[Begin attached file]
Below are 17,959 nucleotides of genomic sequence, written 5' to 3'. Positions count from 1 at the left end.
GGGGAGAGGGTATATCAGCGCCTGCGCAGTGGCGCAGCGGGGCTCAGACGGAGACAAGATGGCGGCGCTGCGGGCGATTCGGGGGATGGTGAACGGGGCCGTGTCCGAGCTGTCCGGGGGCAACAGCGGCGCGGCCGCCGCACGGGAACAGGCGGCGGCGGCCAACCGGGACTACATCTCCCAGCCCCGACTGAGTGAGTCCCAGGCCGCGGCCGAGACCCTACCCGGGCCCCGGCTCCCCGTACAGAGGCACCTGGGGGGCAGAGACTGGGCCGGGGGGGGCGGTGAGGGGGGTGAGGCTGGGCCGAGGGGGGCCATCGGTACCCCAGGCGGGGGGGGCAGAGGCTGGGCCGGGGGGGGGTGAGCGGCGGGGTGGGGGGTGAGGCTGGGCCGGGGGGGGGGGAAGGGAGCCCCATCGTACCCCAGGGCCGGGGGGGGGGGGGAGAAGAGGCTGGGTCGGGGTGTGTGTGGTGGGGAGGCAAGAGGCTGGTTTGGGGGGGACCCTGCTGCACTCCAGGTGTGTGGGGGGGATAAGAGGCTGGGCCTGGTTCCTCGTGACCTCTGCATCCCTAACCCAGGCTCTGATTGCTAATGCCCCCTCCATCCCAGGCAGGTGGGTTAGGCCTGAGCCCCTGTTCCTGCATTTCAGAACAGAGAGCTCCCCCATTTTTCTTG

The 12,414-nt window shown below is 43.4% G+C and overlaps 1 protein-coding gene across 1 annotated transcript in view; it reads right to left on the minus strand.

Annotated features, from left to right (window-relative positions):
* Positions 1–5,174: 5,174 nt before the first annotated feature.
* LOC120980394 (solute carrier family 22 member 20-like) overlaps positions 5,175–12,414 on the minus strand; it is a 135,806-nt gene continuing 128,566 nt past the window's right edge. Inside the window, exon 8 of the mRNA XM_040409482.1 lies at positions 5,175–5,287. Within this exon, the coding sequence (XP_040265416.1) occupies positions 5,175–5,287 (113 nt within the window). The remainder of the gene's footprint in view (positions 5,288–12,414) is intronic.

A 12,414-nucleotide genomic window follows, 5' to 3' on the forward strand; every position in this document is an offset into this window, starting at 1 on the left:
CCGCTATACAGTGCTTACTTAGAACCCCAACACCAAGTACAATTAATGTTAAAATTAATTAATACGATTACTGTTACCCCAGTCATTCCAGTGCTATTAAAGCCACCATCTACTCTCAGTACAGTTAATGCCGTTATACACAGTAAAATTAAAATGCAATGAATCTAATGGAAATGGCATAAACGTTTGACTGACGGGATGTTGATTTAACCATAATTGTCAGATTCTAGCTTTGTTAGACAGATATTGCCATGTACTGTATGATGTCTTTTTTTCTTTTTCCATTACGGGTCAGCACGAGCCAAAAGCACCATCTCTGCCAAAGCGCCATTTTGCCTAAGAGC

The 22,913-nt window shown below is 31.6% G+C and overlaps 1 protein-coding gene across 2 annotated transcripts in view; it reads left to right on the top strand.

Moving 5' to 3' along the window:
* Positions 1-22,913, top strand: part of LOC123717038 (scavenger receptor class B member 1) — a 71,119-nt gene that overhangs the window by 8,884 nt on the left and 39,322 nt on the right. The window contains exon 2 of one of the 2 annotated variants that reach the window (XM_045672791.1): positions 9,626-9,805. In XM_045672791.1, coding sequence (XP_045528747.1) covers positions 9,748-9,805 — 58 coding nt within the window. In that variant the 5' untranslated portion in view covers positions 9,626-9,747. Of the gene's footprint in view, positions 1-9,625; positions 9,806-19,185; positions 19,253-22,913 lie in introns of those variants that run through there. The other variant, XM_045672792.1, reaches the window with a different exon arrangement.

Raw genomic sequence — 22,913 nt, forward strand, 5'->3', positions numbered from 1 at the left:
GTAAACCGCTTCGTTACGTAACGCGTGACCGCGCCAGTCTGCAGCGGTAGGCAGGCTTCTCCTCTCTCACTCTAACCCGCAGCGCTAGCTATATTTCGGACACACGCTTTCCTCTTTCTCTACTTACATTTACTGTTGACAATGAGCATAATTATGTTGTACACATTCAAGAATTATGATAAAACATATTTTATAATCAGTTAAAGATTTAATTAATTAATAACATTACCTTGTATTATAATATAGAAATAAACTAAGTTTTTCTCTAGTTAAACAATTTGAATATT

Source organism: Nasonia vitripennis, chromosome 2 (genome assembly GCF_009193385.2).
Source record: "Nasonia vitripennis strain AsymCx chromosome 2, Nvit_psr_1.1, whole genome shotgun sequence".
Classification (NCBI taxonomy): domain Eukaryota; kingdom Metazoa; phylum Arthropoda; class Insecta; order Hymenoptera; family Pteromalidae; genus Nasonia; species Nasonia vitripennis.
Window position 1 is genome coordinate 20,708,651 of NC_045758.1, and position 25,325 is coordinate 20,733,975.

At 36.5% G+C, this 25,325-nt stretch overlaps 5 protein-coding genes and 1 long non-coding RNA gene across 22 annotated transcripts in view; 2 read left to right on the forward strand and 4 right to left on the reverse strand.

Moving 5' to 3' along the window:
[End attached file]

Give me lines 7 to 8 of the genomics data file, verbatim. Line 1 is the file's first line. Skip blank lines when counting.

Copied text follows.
A 12,414-nucleotide genomic window follows, 5' to 3' on the forward strand; every position in this document is an offset into this window, starting at 1 on the left:
CCGCTATACAGTGCTTACTTAGAACCCCAACACCAAGTACAATTAATGTTAAAATTAATTAATACGATTACTGTTACCCCAGTCATTCCAGTGCTATTAAAGCCACCATCTACTCTCAGTACAGTTAATGCCGTTATACACAGTAAAATTAAAATGCAATGAATCTAATGGAAATGGCATAAACGTTTGACTGACGGGATGTTGATTTAACCATAATTGTCAGATTCTAGCTTTGTTAGACAGATATTGCCATGTACTGTATGATGTCTTTTTTTCTTTTTCCATTACGGGTCAGCACGAGCCAAAAGCACCATCTCTGCCAAAGCGCCATTTTGCCTAAGAGC